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Ben White doesn’t know much about Patrick Vieira

And that’s okay!

Arsenal Training Session Photo by Stuart MacFarlane/Arsenal FC via Getty Images

Clicks rule today’s sports media landscape. Churning out content, especially stuff that will get high engagement because it is shocking or controversial (or you frame it as such), is an all too common route. Similarly common (and oft-annoying) is the outrage reaction culture that goes hand-in-hand with the engagement bait. The takes have to be over the top. Something is either the BEST EVER or WORST IMAGINABLE. There is little room for thoughtfulness or nuance. Black and white only.

So it should come as no surprise to any of us that Ben White’s admission that he doesn’t know much about Patrick Vieira sent the hot take artists into overdrive. “How could he not know about an Arsenal club legend” was the general gist of the overreaction theater and that somehow it reflects poorly on him as a footballer

Here’s what Ben White said:

“I didn’t ever watch football when I was younger and still don’t now. I just love the game. I was always playing it, never watching it so I don’t know too much about the older generation. I know he was a very good player, but yeah I wouldn’t know the details.”

He went on to say:

“It’s so intense. You come in here every day and you give 100%. All I want to do is go home at the end of the day and not think about it, come in the morning fresh and ready to give 100% again.”

So let’s unpack this a bit. First off, Ben White was 7-years old when Patrick Vieira left Arsenal for Italy. He was 14 when the Frenchman retired. Do you remember more than, “yeah, that dude was good,” about the top players from when you were that age?

Ben White didn’t grow up an Arsenal fan or a Serie A fan as far as I know. There’s no reason for him to have any particular knowledge of Vieira’s career. There is also no reason or requirement that he be well-steeped in Arsenal lore and history.

His job is to play football, which brings us to the second quote — that in his free time, he wants to unplug from football and recharge. Do you come home from a day of work and watch work-related videos in your free time? It might be slightly different with athletes and sports because watching sports is a typical leisure activity for people whereas, say, accounting / lawyering / doctoring is not. But there’s nothing that says athletes have to enjoy watching sports, the one they play or otherwise.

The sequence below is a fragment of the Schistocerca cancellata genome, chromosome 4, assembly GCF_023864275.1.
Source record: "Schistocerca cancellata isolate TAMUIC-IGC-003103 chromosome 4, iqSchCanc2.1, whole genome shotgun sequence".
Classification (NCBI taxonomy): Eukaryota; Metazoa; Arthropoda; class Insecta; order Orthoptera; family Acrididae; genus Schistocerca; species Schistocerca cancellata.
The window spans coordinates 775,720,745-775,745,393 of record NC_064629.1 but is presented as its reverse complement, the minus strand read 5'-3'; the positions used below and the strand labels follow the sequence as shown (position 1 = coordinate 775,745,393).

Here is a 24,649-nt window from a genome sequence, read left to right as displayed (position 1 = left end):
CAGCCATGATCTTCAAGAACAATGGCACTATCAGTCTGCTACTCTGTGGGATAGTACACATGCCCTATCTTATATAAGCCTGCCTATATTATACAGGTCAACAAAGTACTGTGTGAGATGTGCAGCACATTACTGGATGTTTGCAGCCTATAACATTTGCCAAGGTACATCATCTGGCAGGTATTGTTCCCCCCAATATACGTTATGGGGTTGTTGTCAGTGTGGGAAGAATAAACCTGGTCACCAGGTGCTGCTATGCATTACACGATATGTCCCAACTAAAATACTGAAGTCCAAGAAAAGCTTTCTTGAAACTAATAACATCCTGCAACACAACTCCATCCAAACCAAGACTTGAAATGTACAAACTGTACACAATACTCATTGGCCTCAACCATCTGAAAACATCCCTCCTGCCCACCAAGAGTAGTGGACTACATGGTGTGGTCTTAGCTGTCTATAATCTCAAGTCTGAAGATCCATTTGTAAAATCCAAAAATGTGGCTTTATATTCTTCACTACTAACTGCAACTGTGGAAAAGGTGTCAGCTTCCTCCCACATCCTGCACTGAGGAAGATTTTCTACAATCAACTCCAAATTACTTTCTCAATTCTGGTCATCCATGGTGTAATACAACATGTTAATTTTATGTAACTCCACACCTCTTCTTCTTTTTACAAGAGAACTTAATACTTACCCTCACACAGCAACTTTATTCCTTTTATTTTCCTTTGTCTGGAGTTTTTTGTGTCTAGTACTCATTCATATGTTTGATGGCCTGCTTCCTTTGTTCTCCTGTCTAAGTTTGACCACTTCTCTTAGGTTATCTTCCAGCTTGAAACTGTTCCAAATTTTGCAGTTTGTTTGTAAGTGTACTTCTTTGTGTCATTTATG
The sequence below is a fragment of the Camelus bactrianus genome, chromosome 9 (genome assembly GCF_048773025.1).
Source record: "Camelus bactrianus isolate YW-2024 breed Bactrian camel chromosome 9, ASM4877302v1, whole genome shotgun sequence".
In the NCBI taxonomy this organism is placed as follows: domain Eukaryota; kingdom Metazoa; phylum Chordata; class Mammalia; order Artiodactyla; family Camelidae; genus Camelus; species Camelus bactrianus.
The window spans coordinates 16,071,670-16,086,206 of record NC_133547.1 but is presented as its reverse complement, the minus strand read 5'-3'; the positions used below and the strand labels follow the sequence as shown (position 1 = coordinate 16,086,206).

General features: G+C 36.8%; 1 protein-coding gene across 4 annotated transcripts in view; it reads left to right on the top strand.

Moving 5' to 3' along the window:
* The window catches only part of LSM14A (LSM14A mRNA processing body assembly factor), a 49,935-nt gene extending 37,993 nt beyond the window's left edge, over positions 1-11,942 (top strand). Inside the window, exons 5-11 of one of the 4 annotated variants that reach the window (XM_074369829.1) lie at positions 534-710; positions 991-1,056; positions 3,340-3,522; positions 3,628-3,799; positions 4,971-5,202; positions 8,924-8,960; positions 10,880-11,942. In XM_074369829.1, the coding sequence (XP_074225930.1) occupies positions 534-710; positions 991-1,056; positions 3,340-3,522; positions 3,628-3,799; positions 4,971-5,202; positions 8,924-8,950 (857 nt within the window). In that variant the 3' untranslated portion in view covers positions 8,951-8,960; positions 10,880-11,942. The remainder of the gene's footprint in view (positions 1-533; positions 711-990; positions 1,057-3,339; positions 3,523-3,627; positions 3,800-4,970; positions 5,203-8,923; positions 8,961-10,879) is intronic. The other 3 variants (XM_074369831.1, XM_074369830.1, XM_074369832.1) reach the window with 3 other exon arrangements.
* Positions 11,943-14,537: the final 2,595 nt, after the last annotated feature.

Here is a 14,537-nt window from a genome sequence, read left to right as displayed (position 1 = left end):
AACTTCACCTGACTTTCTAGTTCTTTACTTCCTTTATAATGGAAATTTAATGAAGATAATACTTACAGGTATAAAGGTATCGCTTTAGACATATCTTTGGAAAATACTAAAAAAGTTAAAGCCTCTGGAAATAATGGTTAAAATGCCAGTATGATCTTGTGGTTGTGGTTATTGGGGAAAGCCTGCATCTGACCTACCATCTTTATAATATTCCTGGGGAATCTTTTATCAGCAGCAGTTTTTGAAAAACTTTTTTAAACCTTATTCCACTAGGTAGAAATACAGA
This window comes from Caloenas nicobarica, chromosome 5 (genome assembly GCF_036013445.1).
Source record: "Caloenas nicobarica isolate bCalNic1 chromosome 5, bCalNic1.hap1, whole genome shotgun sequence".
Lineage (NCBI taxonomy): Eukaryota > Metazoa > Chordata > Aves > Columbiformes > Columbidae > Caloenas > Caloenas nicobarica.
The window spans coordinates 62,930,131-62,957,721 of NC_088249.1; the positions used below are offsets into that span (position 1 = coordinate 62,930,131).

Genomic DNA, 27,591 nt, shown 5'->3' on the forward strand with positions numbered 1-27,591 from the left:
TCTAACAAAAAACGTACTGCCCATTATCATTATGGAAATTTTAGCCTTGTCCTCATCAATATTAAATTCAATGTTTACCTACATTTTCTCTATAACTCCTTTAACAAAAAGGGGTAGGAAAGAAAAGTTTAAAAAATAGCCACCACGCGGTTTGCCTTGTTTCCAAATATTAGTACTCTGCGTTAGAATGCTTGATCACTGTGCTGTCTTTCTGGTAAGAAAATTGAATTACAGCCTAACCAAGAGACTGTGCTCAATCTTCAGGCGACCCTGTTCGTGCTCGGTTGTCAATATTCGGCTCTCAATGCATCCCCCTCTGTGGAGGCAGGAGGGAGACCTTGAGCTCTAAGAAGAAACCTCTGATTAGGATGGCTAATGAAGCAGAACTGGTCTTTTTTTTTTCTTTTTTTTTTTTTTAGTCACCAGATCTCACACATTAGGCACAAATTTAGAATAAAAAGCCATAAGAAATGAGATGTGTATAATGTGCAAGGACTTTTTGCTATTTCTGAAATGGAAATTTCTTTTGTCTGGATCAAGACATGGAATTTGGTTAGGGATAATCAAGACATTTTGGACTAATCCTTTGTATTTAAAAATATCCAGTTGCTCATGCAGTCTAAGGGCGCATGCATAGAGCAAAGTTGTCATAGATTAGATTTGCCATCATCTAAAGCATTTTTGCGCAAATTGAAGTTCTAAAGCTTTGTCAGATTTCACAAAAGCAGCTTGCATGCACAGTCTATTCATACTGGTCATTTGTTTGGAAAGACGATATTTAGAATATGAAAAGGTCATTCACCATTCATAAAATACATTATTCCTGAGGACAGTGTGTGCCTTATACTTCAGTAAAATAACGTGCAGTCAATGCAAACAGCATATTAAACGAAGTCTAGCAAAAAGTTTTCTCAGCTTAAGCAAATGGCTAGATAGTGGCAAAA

As Arsenal supporters, I thought we’d already covered this with Hector Bellerin. (I’ll never pass up an opportunity to share this quote and recommend that people (re)watch Bellerin’s Oxford Union interview).

“So many people Tweet me saying focus on the game, having seen me at fashion shows or whatever, and I am just like ‘don’t worry. I am a human being. I have passions, I have hobbies but equally, I am a footballer and that is my main focus.’”

On another occasion, Bellerin said:

“The problem is that people have an idea of what a footballer should look like, how they should behave, what they should talk about.”

It’s much the same thing with Ben White. We have some (mostly wrong-headed) idea of what a footballer is supposed to look like, what he or she is supposed to do, and how they’re supposed to live their life. When they don’t do any or all of those things, we react negatively and critically.

Footballers don’t have to live, eat, and breath the game. For some, like White and Bellerin, they are probably better footballers for understanding what works for them, what other passions they have in life, and pursuing a healthy work-life balance. There are some footballers for whom being a gym rat (pitch rat?) / game film-obsessed / football nerd is best for them. There is not a one-size fits all solution and no approach is inherently better than any other.

To be fair, the more reasonable heads reacted similarly to how I did in this post — “who cares” — and I’m assuming that the majority of you are of the same opinion. As a football-supporting public, I think we’ve been moving in the right direction, and the number of people reacting to this non-story with shrug emoji shows the positive growth.

But as sure as Granit Xhaka occasionally doing something incredibly stupid on the pitch or me complaining about refereeing, there will be attention-seeking idiots desperately searching for their 15 minutes by peddling manufactured outrage. I’m glad we have fewer of those types these days and that we’re more willing to shout them down or ignore them outright.